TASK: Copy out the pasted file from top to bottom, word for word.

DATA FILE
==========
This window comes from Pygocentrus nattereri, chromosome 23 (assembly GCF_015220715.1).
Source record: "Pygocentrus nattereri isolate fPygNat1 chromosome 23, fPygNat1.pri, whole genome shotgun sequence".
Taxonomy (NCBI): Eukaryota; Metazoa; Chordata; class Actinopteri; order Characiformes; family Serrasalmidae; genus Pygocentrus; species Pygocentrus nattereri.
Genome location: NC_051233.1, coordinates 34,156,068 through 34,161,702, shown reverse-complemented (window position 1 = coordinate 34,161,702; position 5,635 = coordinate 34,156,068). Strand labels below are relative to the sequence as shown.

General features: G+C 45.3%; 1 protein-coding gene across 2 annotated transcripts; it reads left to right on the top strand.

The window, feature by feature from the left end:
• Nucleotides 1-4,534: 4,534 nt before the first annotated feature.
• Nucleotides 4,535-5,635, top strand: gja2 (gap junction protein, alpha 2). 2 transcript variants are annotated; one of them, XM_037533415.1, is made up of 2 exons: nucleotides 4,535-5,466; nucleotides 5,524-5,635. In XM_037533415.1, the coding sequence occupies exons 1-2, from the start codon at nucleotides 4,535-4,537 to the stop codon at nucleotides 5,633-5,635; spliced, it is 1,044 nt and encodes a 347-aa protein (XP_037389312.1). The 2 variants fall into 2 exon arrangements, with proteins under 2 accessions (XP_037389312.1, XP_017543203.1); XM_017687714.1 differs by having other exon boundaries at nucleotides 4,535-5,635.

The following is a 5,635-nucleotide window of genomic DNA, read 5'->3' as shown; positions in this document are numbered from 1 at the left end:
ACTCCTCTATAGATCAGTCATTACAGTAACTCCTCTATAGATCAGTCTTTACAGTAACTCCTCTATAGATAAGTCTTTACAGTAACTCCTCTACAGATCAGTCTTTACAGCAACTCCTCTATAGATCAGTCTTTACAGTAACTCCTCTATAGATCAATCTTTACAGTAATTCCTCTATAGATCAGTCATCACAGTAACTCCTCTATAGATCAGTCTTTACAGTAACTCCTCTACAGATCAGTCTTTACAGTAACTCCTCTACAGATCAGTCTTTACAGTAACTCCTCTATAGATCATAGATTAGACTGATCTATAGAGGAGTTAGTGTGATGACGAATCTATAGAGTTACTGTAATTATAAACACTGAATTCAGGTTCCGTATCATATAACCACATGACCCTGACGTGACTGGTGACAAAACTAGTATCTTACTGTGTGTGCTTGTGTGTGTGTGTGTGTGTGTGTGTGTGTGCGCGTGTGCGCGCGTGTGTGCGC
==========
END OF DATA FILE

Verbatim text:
This window comes from Pygocentrus nattereri, chromosome 23 (assembly GCF_015220715.1).
Source record: "Pygocentrus nattereri isolate fPygNat1 chromosome 23, fPygNat1.pri, whole genome shotgun sequence".
Taxonomy (NCBI): Eukaryota; Metazoa; Chordata; class Actinopteri; order Characiformes; family Serrasalmidae; genus Pygocentrus; species Pygocentrus nattereri.
Genome location: NC_051233.1, coordinates 34,156,068 through 34,161,702, shown reverse-complemented (window position 1 = coordinate 34,161,702; position 5,635 = coordinate 34,156,068). Strand labels below are relative to the sequence as shown.

General features: G+C 45.3%; 1 protein-coding gene across 2 annotated transcripts; it reads left to right on the top strand.

The window, feature by feature from the left end:
• Nucleotides 1-4,534: 4,534 nt before the first annotated feature.
• Nucleotides 4,535-5,635, top strand: gja2 (gap junction protein, alpha 2). 2 transcript variants are annotated; one of them, XM_037533415.1, is made up of 2 exons: nucleotides 4,535-5,466; nucleotides 5,524-5,635. In XM_037533415.1, the coding sequence occupies exons 1-2, from the start codon at nucleotides 4,535-4,537 to the stop codon at nucleotides 5,633-5,635; spliced, it is 1,044 nt and encodes a 347-aa protein (XP_037389312.1). The 2 variants fall into 2 exon arrangements, with proteins under 2 accessions (XP_037389312.1, XP_017543203.1); XM_017687714.1 differs by having other exon boundaries at nucleotides 4,535-5,635.

The following is a 5,635-nucleotide window of genomic DNA, read 5'->3' as shown; positions in this document are numbered from 1 at the left end:
ACTCCTCTATAGATCAGTCATTACAGTAACTCCTCTATAGATCAGTCTTTACAGTAACTCCTCTATAGATAAGTCTTTACAGTAACTCCTCTACAGATCAGTCTTTACAGCAACTCCTCTATAGATCAGTCTTTACAGTAACTCCTCTATAGATCAATCTTTACAGTAATTCCTCTATAGATCAGTCATCACAGTAACTCCTCTATAGATCAGTCTTTACAGTAACTCCTCTACAGATCAGTCTTTACAGTAACTCCTCTACAGATCAGTCTTTACAGTAACTCCTCTATAGATCATAGATTAGACTGATCTATAGAGGAGTTAGTGTGATGACGAATCTATAGAGTTACTGTAATTATAAACACTGAATTCAGGTTCCGTATCATATAACCACATGACCCTGACGTGACTGGTGACAAAACTAGTATCTTACTGTGTGTGCTTGTGTGTGTGTGTGTGTGTGTGTGTGTGTGCGCGTGTGCGCGCGTGTGTGCGC